I slow down even more in the winter. Lazy evenings curled up with a good book -I’ve managed six since January 1st! An even mix of fiction and non-fiction that kept me hooked. The last book I read, This is Your Mind on Plants by Michael Pollen, was not what I expected. I thoroughly enjoy this discourse on how particular chemicals in plants have the ability to alter our lives for good or ill. The section regarding caffeine was delightfully engaging, to say the least. Pollen’s comments on the evolution of plants are very thought-provoking and make one wonder if humans are as innovative or advanced as we like to think. I highly recommend picking up this best-selling tome. Now in-between books, trying to decide what to read next as I am waiting for a book to call to me, as one always does.
Meanwhile, while I deliberate whether I dive into fiction or non, hubby and I are watching some binge-worthy tv. Our obsession is Shrinking and Ted Lasso, and both shows share writer Brett Goldstein who also plays foul-mouthed Roy Kent on Lasso. Of course, my favorite character! The show is delightful, and Jason Sudeikis is a trip to watch. We could all learn a little from his character. The empathy and kindness shown in moments of upheaval allow us to see there is always a higher path from which to act. The writers brilliantly move through topics such as divorce, anxiety, and coming to terms with one’s flaws in a way that touches the heart and tickles the funny bone. Yes – I have cried in every episode, usually followed by laughter that brings tears to my eyes. We are very much looking forward to season 3 only a month away!
W.B. DROPS BY FOR A VISIT
Anyway, I set aside time each weekend for writing, but recently, my friend writer’s block decided to visit. This used to frustrate me to no end, and I would attempt to force words to flow. Of course, this approach doesn’t work with words or life. We cannot force anything to happen and expect a pleasant outcome. Everything in its own time.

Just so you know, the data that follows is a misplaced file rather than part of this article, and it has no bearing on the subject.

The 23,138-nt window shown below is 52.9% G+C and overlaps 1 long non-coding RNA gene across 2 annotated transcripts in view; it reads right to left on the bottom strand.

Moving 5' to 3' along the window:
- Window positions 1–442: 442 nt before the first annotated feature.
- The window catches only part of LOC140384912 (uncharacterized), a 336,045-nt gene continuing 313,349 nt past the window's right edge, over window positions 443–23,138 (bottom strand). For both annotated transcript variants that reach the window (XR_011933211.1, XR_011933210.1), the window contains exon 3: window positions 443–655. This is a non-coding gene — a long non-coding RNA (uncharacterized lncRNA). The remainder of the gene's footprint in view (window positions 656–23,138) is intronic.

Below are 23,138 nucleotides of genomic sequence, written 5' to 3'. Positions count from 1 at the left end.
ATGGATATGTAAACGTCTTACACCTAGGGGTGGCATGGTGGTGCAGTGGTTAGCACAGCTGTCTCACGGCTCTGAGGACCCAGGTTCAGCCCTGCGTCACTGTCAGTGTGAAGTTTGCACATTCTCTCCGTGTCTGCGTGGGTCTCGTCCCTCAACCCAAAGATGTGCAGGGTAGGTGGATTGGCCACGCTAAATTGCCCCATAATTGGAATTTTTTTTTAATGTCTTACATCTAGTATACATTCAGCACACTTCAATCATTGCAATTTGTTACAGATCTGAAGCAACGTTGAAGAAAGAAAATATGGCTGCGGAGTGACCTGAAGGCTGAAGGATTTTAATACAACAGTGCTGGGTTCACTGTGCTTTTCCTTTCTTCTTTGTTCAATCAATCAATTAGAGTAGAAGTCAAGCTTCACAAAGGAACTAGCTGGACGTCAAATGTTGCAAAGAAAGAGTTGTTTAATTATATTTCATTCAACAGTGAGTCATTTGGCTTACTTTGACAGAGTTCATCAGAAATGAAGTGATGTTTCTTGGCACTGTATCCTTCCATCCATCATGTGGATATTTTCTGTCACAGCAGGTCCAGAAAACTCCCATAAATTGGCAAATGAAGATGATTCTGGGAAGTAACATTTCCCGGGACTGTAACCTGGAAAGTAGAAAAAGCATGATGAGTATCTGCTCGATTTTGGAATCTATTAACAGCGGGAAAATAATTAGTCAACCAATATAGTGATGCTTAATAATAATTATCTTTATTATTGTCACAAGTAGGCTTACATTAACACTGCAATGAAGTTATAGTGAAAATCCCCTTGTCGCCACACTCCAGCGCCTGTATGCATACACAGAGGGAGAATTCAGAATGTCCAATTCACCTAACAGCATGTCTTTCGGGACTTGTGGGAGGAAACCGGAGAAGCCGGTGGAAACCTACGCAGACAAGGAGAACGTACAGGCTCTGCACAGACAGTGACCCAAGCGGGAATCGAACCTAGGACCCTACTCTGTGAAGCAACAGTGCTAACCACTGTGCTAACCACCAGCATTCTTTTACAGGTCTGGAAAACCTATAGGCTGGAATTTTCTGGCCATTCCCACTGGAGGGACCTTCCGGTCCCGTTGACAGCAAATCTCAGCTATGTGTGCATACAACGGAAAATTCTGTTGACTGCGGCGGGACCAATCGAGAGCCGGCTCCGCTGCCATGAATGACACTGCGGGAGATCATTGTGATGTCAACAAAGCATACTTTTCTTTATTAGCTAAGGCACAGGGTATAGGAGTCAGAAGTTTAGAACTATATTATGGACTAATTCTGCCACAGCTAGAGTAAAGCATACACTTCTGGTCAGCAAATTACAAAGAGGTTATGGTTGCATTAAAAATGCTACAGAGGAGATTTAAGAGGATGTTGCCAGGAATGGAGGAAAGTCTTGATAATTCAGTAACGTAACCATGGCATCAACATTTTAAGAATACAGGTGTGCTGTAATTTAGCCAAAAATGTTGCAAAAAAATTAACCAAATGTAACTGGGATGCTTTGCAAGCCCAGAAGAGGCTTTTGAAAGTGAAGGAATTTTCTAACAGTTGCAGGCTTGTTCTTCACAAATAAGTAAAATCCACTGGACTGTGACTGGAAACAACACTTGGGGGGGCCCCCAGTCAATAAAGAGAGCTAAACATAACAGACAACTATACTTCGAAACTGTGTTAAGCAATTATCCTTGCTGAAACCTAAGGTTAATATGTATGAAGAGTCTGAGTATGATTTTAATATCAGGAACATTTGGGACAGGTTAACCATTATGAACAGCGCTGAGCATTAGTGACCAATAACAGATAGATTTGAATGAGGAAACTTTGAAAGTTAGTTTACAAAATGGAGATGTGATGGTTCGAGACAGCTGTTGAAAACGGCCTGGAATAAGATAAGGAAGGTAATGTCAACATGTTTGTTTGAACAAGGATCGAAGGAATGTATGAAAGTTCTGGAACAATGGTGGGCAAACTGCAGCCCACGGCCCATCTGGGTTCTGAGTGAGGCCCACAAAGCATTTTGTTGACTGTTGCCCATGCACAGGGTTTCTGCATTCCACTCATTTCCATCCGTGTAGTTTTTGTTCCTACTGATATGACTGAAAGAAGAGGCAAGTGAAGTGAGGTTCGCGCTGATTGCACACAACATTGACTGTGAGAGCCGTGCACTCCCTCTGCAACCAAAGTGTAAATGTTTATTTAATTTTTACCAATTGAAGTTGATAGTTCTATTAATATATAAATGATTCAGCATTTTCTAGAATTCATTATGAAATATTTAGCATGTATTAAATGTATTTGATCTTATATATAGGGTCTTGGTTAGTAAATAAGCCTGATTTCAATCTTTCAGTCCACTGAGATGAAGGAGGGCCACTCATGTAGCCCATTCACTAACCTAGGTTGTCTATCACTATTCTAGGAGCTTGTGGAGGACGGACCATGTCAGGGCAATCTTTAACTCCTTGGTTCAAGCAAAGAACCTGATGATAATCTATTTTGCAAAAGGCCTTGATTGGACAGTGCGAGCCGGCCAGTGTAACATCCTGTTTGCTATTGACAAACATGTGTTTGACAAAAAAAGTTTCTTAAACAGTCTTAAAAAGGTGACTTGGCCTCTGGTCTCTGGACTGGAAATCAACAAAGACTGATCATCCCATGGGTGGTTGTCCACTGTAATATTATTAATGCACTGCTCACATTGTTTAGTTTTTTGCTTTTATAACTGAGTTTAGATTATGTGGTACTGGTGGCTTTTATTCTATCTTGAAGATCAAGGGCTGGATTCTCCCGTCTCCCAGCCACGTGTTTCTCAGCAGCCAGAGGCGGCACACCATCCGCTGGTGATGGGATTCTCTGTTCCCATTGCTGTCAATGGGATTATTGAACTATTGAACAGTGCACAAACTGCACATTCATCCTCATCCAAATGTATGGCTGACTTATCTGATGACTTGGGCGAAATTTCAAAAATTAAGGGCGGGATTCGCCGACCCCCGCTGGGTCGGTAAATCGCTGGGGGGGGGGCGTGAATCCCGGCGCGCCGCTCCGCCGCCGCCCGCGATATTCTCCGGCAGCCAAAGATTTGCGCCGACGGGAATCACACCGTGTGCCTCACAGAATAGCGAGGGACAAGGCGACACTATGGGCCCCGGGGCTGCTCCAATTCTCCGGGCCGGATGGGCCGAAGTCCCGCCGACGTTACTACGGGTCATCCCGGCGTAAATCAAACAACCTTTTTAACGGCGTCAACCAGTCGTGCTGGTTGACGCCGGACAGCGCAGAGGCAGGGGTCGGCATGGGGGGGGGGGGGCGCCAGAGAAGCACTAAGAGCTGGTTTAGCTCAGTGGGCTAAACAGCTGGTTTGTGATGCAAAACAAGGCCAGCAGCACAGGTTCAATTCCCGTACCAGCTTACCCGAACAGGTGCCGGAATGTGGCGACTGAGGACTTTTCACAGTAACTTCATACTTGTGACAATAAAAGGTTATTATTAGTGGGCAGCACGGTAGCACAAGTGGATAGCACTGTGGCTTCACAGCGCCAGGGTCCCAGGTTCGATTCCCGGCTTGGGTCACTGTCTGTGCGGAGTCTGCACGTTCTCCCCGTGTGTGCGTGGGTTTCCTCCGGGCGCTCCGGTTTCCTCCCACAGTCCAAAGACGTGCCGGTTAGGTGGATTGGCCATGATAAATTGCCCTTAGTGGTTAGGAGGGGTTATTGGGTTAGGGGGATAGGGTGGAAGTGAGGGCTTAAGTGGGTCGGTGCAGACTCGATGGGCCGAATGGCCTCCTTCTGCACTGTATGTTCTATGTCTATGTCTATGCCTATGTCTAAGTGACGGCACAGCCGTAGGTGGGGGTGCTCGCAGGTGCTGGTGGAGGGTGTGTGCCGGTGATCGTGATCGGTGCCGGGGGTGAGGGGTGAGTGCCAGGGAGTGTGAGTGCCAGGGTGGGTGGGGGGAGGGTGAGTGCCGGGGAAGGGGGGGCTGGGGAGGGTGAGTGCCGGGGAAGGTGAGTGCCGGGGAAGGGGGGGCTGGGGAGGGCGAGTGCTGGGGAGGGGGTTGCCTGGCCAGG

I sit at my laptop bright and early Sunday mornings, intent on bringing to life a new meditation, blog post, or next chapter of one of the two books I am working on. Sometimes I manage one sentence and find myself stuck. When this happens now, I walk away. If I continue to attempt to write well-developed content, it usually sounds choppy without any flow. Thus, it becomes an emotionless diatribe that begs to be deleted.
The other conundrum that precludes me from keeping a consistent schedule is migraines. It is impossible to think, let alone scribe a meaningful paragraph when your skull is throbbing, and there is a sensation of spiders crawling across the brain, not to mention the crazy visual disturbances and cognition issues. I am lucky if I can spell my name.
So I no longer set goals or deadlines. When things happen, they happen. I choose not to view myself as the victim of my health. Although challenging, my condition has allowed me to have patience and become more in tune with my body, mind, and spirit. If not for the migraines, I would not have found this path, which includes meditation, reiki, and yoga.
The relationship between my illness and path is not one of cause and effect; these aspects arise mutually when viewed from a witness perspective. It sounds cliche to insist that we discover our strengths through our weaknesses, yet it is profoundly true. Hardships arise when we are called to express our authentic truth. Do we have the wherewithal to open ourselves to the possibility of self-forgiveness and growth? Can we stand aside from our bias and see the situation from all sides, dropping the act of victimhood and taking responsibility for our choices and life path?
The things we want to bury and look away from become stepping stones to freedom if we muster the courage to face them head-on. It comes down to how we choose to deal with fear. I do not believe that FEAR is false evidence appearing real. FEAR is real. It is an evolutionary trait that assists in keeping us safe from harm. The problem lies in allowing fear to develop into anxiety. When we turn away from the fear instead of exploring it from a safe space, we can unwittingly encourage it to transform into debilitating stress and anxiety. Please do not think you should go at this alone. Talk to a trusted friend or therapist about your fears and learn how to shift your perspective toward transformation instead of stagnation. Fear can be used as a catalyst for change in the correct set and setting.